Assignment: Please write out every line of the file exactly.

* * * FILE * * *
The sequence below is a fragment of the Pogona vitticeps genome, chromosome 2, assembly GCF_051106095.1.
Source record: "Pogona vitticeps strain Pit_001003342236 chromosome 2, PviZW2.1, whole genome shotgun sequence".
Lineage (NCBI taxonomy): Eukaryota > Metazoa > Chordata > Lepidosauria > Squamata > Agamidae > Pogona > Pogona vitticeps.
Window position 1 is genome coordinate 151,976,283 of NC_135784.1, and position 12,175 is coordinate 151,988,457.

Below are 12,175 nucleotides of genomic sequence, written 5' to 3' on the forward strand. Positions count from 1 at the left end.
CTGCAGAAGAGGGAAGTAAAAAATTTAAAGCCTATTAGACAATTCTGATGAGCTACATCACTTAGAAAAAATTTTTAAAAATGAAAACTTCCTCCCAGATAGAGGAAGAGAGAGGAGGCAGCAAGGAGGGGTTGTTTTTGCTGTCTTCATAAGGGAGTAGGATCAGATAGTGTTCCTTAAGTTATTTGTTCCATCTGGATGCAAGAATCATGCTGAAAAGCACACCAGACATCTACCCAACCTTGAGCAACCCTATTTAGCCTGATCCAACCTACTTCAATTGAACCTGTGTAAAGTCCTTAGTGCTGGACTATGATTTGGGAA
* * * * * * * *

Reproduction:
The sequence below is a fragment of the Pogona vitticeps genome, chromosome 2, assembly GCF_051106095.1.
Source record: "Pogona vitticeps strain Pit_001003342236 chromosome 2, PviZW2.1, whole genome shotgun sequence".
Lineage (NCBI taxonomy): Eukaryota > Metazoa > Chordata > Lepidosauria > Squamata > Agamidae > Pogona > Pogona vitticeps.
Window position 1 is genome coordinate 151,976,283 of NC_135784.1, and position 12,175 is coordinate 151,988,457.

Below are 12,175 nucleotides of genomic sequence, written 5' to 3' on the forward strand. Positions count from 1 at the left end.
CTGCAGAAGAGGGAAGTAAAAAATTTAAAGCCTATTAGACAATTCTGATGAGCTACATCACTTAGAAAAAATTTTTAAAAATGAAAACTTCCTCCCAGATAGAGGAAGAGAGAGGAGGCAGCAAGGAGGGGTTGTTTTTGCTGTCTTCATAAGGGAGTAGGATCAGATAGTGTTCCTTAAGTTATTTGTTCCATCTGGATGCAAGAATCATGCTGAAAAGCACACCAGACATCTACCCAACCTTGAGCAACCCTATTTAGCCTGATCCAACCTACTTCAATTGAACCTGTGTAAAGTCCTTAGTGCTGGACTATGATTTGGGAA